Broad Street CEO Michael Jacoby outlines Midtown Row progress at business roundtable

Michael Jacoby, CEO of Midtown Row developer Broad Street Realty, gave more than 60 members of Williamsburg’s business community an update on the progress at the commercial development at the Economic Development Authority’s monthly business roundtable luncheon.

Since purchasing the former Williamsburg and Monticello shopping centers last year, Jacoby said the commercial real estate has been able to retain six existing businesses in the two shopping centers and attract seven new retailers to the mixed-use commercial and residential development.

The development’s most notable success has been the opening of Earth Fare in June, he said.

“This was one of (Earth Fare’s) top three best openings of any store they’ve ever opened, and so far, they have performed above their own projections, from what I understand,” Jacoby said. “As many of you know, that center was in pretty sad shape, and I think the city’s vision and how we interpreted that vision was the reason for Earth Fare moving to Williamsburg.”

Broad Street has also been steadily announcing new businesses moving into the shopping center, Jacoby said. Recent announcements include kickboxing gym 9Round, London Company Coffee and Tea and The Meadows frozen custard shop.

Existing businesses that will stay in the shopping centers include Sal’s by Victor, Fed Ex, City Nails and Food Lion, he said. Marshalls and Ace Hardware will also stay in the development, but are moving to new, more visible locations. Jacoby said the new Ace Hardware store in the former Monticello Shopping Center is targeting a soft opening in three weeks with a grand opening planned for December.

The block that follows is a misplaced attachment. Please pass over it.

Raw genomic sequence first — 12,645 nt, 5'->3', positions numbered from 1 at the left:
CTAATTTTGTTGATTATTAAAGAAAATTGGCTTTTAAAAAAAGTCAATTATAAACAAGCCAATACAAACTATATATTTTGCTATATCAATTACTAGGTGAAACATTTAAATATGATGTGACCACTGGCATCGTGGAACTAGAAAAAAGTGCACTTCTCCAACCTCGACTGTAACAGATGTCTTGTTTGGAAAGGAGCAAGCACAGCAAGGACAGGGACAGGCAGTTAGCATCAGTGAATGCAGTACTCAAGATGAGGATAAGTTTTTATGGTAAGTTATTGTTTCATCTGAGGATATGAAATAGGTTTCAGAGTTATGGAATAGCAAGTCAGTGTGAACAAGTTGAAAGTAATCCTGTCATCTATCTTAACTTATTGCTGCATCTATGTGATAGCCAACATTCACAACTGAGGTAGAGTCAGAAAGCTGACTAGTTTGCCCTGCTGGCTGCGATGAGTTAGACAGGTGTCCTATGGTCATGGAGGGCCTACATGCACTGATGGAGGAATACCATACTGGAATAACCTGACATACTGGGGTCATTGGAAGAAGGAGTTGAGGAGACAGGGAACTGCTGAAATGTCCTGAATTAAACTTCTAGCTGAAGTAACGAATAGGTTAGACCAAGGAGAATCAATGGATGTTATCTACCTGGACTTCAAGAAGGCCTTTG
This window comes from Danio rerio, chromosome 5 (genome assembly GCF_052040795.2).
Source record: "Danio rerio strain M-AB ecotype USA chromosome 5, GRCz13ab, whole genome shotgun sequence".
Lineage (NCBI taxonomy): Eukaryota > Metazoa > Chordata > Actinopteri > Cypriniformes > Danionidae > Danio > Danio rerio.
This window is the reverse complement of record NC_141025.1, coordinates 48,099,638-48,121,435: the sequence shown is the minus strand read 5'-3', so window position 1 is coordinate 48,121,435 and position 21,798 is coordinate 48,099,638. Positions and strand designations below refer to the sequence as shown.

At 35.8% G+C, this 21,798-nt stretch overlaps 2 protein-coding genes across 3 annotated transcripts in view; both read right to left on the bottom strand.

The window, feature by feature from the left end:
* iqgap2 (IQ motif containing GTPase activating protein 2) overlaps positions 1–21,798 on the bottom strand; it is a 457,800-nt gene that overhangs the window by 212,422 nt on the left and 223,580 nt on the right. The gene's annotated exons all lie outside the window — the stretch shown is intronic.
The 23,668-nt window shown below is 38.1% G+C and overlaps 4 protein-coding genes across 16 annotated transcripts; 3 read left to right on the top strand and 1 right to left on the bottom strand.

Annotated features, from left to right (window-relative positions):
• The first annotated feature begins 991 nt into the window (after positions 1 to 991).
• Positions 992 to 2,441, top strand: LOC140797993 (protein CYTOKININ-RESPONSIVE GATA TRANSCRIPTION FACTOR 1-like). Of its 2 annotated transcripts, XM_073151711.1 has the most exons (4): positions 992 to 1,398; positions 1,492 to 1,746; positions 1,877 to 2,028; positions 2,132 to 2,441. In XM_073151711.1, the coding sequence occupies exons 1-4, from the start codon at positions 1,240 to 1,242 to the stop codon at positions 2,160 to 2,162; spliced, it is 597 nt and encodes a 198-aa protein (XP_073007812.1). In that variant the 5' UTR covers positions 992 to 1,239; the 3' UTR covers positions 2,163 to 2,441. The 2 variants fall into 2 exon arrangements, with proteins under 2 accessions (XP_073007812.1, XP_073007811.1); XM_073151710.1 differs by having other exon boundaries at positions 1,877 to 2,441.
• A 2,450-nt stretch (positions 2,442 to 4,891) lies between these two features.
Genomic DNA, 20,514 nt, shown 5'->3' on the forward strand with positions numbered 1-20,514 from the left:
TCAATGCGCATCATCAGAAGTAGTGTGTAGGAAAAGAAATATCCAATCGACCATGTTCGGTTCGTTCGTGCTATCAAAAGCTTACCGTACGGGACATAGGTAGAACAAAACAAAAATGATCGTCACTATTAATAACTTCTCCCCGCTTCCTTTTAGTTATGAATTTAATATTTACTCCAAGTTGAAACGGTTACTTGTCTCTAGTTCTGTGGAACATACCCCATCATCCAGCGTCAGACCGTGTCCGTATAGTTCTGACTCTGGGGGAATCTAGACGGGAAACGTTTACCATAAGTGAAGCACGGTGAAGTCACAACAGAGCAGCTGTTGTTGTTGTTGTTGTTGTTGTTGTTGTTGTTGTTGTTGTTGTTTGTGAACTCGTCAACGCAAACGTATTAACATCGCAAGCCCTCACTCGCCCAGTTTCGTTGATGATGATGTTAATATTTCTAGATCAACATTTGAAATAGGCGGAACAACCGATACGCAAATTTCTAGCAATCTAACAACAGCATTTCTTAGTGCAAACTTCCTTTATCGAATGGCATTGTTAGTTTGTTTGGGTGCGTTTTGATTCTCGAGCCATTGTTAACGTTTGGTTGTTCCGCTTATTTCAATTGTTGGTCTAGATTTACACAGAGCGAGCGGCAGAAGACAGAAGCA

Jacoby said Broad Street aims to bring more food, entertainment and artisanal goods to the remaining vacant storefronts in the development.

“We have an interesting food purveyor that we’re going to hopefully announce in the coming weeks for some vacant space that is very interesting food use, and is also a local entrepreneur,” he said.

In total, Jacoby said Broad Street has invested about $110 million into the redevelopment project, which will consist of stand-alone retail centers along with four five-story buildings with four stories of apartments which will be marketed toward William and Mary students.

“I don’t think it’s any secret that our residential units are geared toward students,” he said. “Anybody can live there, but they’re certainly geared toward that.”

Rick Overy, vice chairman of the EDA Board of Directors, applauded Broad Street’s ability to bring in new businesses while also keeping established Williamsburg institutions on board.

“I think one of the things that’s been exciting as we’ve seen this project develop is the use and retention of important local vendors like Sal’s, Ace, Nawab and others along with some new development,” he said.

Arriaza can be reached at 757-790-9313 or on Twitter @rodrigoarriaza0.

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